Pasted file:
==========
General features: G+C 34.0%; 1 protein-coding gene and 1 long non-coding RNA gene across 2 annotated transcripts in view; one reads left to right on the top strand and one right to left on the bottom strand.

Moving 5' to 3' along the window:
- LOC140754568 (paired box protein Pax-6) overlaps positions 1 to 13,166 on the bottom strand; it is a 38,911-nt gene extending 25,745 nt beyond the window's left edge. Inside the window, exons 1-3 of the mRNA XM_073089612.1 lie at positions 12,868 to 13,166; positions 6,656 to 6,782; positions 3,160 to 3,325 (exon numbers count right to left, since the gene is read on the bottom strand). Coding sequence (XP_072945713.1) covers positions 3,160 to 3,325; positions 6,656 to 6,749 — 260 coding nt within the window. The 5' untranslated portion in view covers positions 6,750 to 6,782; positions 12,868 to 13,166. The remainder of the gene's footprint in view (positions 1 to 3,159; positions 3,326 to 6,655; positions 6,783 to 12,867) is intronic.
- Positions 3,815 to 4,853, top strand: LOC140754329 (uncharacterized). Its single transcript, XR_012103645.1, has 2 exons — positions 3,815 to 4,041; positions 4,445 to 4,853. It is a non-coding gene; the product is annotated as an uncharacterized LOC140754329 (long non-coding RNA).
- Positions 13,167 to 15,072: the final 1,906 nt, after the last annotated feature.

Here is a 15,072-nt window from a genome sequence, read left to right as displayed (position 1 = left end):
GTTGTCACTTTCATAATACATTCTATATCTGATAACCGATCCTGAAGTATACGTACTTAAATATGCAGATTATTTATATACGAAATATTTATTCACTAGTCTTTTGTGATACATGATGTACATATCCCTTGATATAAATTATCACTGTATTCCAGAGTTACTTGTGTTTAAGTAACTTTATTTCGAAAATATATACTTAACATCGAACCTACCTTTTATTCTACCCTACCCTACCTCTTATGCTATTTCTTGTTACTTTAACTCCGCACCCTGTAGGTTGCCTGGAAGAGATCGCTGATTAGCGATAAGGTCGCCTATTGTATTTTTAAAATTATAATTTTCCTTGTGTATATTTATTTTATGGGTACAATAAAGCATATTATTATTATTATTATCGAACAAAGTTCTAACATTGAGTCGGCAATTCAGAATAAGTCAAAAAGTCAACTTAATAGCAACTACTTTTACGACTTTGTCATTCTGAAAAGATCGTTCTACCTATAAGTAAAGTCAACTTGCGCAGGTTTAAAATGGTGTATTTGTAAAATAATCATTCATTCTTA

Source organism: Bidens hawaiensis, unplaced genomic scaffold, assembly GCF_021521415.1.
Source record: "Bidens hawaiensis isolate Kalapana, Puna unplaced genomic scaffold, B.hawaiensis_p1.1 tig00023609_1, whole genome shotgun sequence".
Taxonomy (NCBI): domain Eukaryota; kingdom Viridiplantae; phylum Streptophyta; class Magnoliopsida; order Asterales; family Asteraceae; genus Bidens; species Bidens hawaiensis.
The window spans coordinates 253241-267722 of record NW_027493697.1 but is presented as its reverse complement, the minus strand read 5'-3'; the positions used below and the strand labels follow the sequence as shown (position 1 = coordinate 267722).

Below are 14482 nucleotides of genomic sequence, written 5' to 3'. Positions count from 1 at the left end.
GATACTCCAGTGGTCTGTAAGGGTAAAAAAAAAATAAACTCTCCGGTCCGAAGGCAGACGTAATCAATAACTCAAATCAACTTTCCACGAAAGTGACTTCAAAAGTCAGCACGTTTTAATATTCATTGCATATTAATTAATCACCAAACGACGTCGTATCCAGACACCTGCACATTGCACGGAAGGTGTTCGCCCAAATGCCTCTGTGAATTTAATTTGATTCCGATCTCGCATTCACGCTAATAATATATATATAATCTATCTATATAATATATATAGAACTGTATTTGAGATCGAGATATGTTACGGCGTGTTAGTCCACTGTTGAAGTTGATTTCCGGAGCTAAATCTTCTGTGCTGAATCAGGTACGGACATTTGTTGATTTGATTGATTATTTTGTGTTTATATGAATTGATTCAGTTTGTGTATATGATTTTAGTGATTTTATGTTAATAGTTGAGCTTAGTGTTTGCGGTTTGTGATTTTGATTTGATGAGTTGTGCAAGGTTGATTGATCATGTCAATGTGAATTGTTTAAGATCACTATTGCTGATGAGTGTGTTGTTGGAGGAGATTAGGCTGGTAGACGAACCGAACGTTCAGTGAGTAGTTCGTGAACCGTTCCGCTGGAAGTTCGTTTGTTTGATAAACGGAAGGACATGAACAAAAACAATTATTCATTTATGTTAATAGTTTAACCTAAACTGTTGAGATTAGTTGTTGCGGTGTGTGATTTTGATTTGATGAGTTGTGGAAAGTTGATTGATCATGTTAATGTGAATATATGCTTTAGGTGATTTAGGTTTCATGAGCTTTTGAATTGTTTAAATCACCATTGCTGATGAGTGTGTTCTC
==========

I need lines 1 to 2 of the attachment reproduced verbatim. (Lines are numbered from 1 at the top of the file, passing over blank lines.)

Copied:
General features: G+C 34.0%; 1 protein-coding gene and 1 long non-coding RNA gene across 2 annotated transcripts in view; one reads left to right on the top strand and one right to left on the bottom strand.

Moving 5' to 3' along the window: